Almeda was accredited, just not by the right accreditation agencies. When this whole CBC attack started, I did the research and learned the ins and outs of the accreditation system south of the border. The way accreditation works in the States is not by the government, federal or state, doing this job – it was outsourced to a select number of government-vetted private accreditation agencies that do this work for the government. This list is now publicly available, but I’m sure 15 years ago it either was not, or it was not easy to find. And there is a large number of non-government approved accreditation agencies in U.S., partly to deal with the interests of the special groups, partly to do the dirty work for Trump University and its likes.
You added that the programme implicated the HR departments of the four institutions where you have been employed, since they were aware of, and checked out, your credentials.
You also questioned the ethics of the undercover nature of their approach to you. At the outset, Marketplace staff approached you with a hidden camera, posing as students considering taking one of your courses at Seneca College. You thought this level of deception was unacceptable and unjustified.
You thought that Asha Tomlinson presented information about you in a way to design to ridicule you. You questioned the use of a sequence in which you were asked but couldn’t remember the name of the university where you got your Master’s degree:
The sarcastic comment that I couldn’t even remember the name of the institution I graduated from.
Correct, I couldn’t, and there are multiple reasons, the most important one being the similarity of the two terms that, as I said, “play tricks with my mind” – Almeda University, on one side, and Alameda in California where Wind River, the company I worked for in U.S., was based at. In addition to this, the Almeda chapter of my life was long closed and unimportant to my everyday life. It never was an intense experience, I never walked its campus (now I know there was none), it just wasn’t memorable. I explained this to Eric Szeto and his companion, but this was cut out, as it seems that a part of their process of discrediting me was to make me look as an incompetent joke.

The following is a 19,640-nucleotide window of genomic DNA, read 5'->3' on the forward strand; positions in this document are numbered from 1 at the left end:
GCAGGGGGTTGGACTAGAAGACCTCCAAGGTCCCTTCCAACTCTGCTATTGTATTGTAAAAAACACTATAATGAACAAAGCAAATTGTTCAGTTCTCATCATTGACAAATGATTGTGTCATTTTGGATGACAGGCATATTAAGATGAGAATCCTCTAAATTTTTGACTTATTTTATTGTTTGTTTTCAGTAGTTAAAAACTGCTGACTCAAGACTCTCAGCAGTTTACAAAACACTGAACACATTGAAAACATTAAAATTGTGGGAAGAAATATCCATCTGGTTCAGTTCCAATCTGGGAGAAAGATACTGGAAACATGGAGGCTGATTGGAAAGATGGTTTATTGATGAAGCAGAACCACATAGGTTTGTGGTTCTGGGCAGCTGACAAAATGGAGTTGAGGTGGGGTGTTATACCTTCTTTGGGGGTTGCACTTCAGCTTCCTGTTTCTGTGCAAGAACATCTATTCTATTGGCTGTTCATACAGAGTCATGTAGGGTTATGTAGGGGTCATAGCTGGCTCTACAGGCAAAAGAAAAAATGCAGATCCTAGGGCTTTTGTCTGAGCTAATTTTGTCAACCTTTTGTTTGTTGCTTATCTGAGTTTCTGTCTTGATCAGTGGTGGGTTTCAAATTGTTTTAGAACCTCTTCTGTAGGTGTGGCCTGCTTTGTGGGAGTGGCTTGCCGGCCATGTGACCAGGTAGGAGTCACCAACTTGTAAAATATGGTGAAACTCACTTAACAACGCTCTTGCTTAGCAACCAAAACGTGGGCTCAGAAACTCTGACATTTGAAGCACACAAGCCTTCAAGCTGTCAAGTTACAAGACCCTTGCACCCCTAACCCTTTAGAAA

You cited another example of what you considered a deliberate attempt to put you in the worse possible light. You said that in the broadcast, Ms. Tomlinson “accusingly stated I removed Almeda from my LinkedIn profile, implying my guilt.” You said you took it down for other reasons - because while there was nothing wrong with your title, there was “everything wrong with the institution that issued it.” You did not feel guilty, you added, because you “worked within the boundaries of the information available to me at the time.”
The Executive Producer of Marketplace, Litsa Sourtzis, responded to your complaint.
She disagreed with your assessment that CBC disregarded the fact that your degree was granted on the basis of academic equivalence. She noted that your explanation is part of the broadcast and that the presenter, Asha Tomlinson, repeated it as well. The same information is available in the online piece about you:
Far from being “disregarded”, I think it is fair to say that your view was included prominently in both stories. In fact, the stories also included you saying in the broadcast, “Almeda was legit”, a view Ms. Tomlinson subsequently repeated saying “[Mr. Zgrablić] maintains his degree from Almeda is legitimate.” The online story also included that information, as well as Ms. Tomlinson saying, “[Mr. Zgrablić] mentioned his academic employers did check with Almeda about his master’s degree. ‘You have to provide the name of the institution, you provide their contact. They check directly with the institution. You are not involved in that process’”.
She addressed your question about the accreditation of Almeda, and your statement that it was accredited, but not by the right accreditation agencies:
Here is what former FBI agent Allen Ezell said: “Almeda has never been real. It’s never been legitimately, traditionally accredited by a recognized entity in its life, period”. I think his meaning is clear.
In Canada, degree-granting institutions are accredited by provincial governments. The system in the United States is more complicated, but Almeda University is recognized as an “unaccredited institution”. It has never been accredited by either the Council for Higher Education Accreditation (CHIA) or the U.S. Department of Education or any of the accreditation agencies they recognize.
She also did not agree with your assessment that 15 years ago the online research tools did not exist, that virtually nobody knew that Almeda was selling fake degrees, and it was not reasonable to hold you to that standard. She noted the online article quoted you saying you did not know the school was unaccredited. She also told you your assumption that their ex-FBI agent did not know when you had dealings with Almeda was not true; he was aware of the year you got your degree.